Fun Ways to Help your Child with Math
Math can be a very scary subject for kids. Not all children are born natural mathematicians. They need a little more time to pick up the math basics, and they get overwhelmed when their friends seem to just whiz through Math class. Teachers have a lot of pressure on them to get the students ready for those big tests, so they have to move all of their students through the core curriculum at a pretty good pace. As much as they would like to make sure every student is right where he/she needs to be, the school day (and year) is only so long. That means it is important for moms and dads to step in with their math challenged sweethearts and help them grasp those basic concepts outside of school time. For exhausted parents and children who have been apart all day and still need to squeeze a little family time into the already crazy routine of dinner, baths, and homework, extra math just doesn't make anybody very happy.
As a homeschool mom with a few math challenged kids of my own, I learned that the best way to teach math basics is to put down the pencil and paper and have a little fun. The kids don't have to know they are practicing their math skills. Honestly, if they think they are just having fun with their parents the stress is removed and real results can be achieved quickly.
Help for the Younger Child
Kindergartners and first graders often struggle with identifying and sequencing numbers. If the weather is pretty, they might enjoy Math Dot-to-Dot on their bicycles. Set up is simple. Write the numbers 1-10 (or whatever sequence you need to work on) on individual pieces of paper and put them in a fairly straight row on the driveway. Make sure there is some space in between each number and put your little biker just beyond the number 1. Encourage her to ride her bike through the sequence. Cheer her on as she travels from 1 to 2 and 3 to 4. Brag on her for riding through the entire sequence without missing any numbers. When she has played the game a few times, make it a little more difficult. Zig zag the numbers so that she has to think about which direction to go to stay in sequence. Keep the game play time fairly short and make sure she knows what a great job she did even if she had a little trouble remembering which number came next. Play it often and you will see number recognition and sequencing improve. She won't know she is learning. She'll think she's showing you how well she rides her bike.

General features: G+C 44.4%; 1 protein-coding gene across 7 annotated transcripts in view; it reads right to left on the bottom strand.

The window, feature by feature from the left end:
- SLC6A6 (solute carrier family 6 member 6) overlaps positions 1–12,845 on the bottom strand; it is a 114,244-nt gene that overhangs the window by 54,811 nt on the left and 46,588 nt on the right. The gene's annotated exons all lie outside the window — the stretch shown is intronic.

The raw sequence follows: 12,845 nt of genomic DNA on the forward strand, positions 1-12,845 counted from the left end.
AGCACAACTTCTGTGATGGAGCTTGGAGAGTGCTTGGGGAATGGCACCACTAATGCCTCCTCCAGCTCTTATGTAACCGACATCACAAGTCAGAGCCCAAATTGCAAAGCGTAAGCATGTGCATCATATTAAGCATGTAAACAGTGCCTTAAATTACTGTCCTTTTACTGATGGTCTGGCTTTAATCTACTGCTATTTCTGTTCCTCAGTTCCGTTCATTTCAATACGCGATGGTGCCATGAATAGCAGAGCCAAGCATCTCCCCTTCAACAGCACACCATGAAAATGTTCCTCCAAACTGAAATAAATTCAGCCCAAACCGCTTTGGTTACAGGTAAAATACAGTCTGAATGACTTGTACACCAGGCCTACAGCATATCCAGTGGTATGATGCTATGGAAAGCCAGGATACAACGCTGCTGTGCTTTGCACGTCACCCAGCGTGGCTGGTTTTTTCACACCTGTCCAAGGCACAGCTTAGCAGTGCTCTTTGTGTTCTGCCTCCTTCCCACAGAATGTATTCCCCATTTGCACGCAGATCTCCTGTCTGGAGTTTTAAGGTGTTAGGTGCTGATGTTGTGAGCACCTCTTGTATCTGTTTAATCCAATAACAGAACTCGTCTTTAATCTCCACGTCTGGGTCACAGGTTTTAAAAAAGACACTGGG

If the weather isn't pretty, you can play a matching game with an ordinary deck of playing cards. Choose pairs of each number and put them face down. Take turns flipping cards over looking for matches. Make sure you say the number on each card as you flip it over and encourage your child to do the same. If he is a little nervous about saying the number, say it for him. He may need to see and hear the number many, many times before he is comfortable saying it himself. As he gets more advanced, have him add the numbers on the cards he flips over. Use math language as you play. Tell him what a great job he did finding the sum of those two cards or mention that adding 8 + 8 is doubling the number or multiplying the number times 2. He may not understand the concept of multiplication yet, but you are building an association in his mind that he will pick up on later. Regular board games can help build math skills, and they are a lot of fun, too. He will be so proud when he beats you to the finish line that he won't realize how many times he had to recognize the number or count the spaces. You'll know though and it will be evident that he is playing with numbers when he starts bringing home better grades.